Ironically, although founded as a railroad stop, Las Vegas lost rail service in 1997, when Amtrak yanked its Desert Wind. A proposal by, the Las Vegas Railway Express in partnership with Union Pacific, would restore that route with an emphasis on luxury – and, inside the Nevada line, gambling. It would not cut travel time.
But two rivaling proposals intend to whack travel time on the 270 miles of desert from five hours on congested weekends to two hours or less.

The DesertXpress, with new support from Senate Majority Leader Harry Reid, appears to be the fronrunner. Skancke says imminent environmental review could clear the project for construction beginning next year.
But the line, as now contemplated, has a fatal flaw: it dead-ends at Victorville, still 85 miles from Los Angeles. Part of the federal money must go to mapping the missing link to Palmsdale, where it is to connect with California’s high-speed rail.

“There are 8 million people each year who drive from California to Southern Nevada and three million people who fly,” said Skancke one recent evening, as he was driving from Las Vegas to Los Angeles. “That’s 11 million people a year who travel this corridor. There’s another five million people who travel each year before Los Angeles and Phoenix.”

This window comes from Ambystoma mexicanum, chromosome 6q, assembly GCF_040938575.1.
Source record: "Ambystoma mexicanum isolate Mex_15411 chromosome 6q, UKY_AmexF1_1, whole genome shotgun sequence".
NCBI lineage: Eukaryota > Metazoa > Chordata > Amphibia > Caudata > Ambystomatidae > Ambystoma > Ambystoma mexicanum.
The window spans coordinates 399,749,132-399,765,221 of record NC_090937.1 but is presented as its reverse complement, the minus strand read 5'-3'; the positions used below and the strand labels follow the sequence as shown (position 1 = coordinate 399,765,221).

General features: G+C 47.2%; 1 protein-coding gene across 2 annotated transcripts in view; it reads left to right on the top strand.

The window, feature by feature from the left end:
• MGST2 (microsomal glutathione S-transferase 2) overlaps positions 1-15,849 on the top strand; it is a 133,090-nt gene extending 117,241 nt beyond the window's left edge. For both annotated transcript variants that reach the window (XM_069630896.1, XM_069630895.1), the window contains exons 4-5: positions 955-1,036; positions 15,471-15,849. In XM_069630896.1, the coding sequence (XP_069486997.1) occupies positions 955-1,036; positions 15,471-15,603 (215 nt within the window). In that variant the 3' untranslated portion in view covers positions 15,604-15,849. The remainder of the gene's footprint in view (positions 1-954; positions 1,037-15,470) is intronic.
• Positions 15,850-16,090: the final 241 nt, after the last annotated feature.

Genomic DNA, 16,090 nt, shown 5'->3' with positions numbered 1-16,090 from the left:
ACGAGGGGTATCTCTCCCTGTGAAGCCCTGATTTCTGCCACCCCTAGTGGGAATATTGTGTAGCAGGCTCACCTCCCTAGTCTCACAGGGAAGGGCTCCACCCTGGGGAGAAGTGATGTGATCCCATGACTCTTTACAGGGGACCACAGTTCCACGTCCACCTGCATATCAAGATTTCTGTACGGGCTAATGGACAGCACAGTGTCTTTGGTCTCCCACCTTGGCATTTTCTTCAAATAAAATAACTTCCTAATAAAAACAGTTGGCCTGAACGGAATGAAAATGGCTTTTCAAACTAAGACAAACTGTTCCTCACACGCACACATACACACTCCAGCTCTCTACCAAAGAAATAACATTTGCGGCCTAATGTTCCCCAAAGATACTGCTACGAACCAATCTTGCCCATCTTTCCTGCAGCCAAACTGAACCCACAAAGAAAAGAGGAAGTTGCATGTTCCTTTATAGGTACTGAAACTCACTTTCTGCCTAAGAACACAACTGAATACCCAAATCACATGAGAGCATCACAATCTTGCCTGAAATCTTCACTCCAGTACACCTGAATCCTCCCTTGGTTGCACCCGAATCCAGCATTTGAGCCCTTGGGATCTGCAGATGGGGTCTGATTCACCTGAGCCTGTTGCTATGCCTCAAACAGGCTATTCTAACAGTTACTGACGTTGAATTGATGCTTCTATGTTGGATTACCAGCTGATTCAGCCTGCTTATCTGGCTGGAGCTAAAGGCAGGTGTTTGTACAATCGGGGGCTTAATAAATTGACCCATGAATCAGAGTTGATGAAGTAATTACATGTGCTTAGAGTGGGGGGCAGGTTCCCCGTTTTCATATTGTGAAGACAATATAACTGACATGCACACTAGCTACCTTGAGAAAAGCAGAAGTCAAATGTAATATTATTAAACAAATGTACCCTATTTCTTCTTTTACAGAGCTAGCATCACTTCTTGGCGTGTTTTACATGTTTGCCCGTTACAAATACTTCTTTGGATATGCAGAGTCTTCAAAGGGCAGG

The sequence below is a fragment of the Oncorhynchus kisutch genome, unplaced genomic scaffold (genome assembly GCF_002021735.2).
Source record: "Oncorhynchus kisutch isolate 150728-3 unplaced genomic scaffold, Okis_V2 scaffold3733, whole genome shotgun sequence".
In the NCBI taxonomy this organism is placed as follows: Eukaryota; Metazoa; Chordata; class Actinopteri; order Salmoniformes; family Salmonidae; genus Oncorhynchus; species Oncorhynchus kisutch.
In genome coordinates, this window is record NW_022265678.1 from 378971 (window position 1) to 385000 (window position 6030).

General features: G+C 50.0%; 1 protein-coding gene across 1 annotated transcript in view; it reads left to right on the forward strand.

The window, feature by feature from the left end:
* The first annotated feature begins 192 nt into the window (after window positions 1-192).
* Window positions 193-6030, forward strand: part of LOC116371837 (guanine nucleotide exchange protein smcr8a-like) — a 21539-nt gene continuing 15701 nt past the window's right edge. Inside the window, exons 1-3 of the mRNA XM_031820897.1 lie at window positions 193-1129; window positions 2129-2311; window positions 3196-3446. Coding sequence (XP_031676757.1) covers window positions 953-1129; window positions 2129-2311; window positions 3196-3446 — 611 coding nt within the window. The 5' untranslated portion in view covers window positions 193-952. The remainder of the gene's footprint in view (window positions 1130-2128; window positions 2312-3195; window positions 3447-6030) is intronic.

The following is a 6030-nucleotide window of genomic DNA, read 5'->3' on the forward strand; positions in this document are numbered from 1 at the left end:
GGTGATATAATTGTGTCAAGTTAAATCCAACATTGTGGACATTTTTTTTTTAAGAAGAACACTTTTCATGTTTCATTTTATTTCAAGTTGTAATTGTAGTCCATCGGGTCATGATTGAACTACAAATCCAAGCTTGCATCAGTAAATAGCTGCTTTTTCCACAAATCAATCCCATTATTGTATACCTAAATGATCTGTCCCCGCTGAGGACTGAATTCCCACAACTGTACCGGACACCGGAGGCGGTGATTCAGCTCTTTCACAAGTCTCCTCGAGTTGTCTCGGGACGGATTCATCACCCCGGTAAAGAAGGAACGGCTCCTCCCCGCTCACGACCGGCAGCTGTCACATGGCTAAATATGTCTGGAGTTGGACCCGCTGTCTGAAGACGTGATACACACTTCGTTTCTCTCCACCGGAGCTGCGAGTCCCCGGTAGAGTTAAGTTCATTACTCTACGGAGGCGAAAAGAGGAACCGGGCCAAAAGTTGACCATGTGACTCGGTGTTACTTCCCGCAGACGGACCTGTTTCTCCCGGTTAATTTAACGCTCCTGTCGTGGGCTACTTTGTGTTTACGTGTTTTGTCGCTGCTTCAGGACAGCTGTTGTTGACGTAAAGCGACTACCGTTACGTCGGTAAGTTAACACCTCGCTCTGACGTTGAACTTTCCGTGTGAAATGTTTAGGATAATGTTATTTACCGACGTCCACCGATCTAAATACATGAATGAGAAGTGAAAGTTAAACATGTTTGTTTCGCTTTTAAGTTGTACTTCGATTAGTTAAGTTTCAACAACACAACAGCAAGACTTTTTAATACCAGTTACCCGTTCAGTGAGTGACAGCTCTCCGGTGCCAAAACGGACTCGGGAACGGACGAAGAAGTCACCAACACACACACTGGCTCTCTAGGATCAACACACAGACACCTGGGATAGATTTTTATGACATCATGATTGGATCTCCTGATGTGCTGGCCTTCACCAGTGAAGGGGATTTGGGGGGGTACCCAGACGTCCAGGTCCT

Skancke says high-speed rail also will improve the tourism prospects for Colorado and Utah. A link between Denver and Salt Lake City, he says, makes them one destination.

Skeptics suggest a more raw political strategy, at least in the immediate future. Nevada, even with Reid counting noses, remains just two noses in the Senate and three in the House of Representatives. Other states don’t have that much more. By banding together, they might get Nevada across the finish line.

That same thinking also would seem to explain the proposal to identify a high-speed rail line linking Denver to El Paso. There was even talk of trying to link Cheyenne, Wyo., drawing in the votes of yet another Congressional delegation.

But costs, at least for the moment, seem overwhelming. States struggle to fill potholes, let alone build new infrastructure. And Tea Party-influenced Republicans now vow to fling cold water on the federal budget.
“Clearly, however, there is little public money to be had, especially in comparison to he estimated costs of these systems,” says Jaime Rall, a transportation analyst with the National Conference of State Legislatures, in a
position paper. A stable funding source will further be needed for operations, she warns.

U.S. Transportation secretary Ray LaHood recently estimated the cost of a nationwide high-speed rail network at $500 billion. Portions of California’s high-speed rail will cost nearly $92 million per mile. It sounds grim – but not so to high-speed rail proponents. In the West’s wide-open spaces, they image much lower building costs, especially on federal lands. Think of Utah’s Bonneville Salt Flats.

“If we are going to have transportation program that is going to be globally competitive, it has to include high-speed rail component,” says Skancke.

“I don’t think it will take 50 years to build,” he adds. “We have to get just one project up and running.”

Originally posted at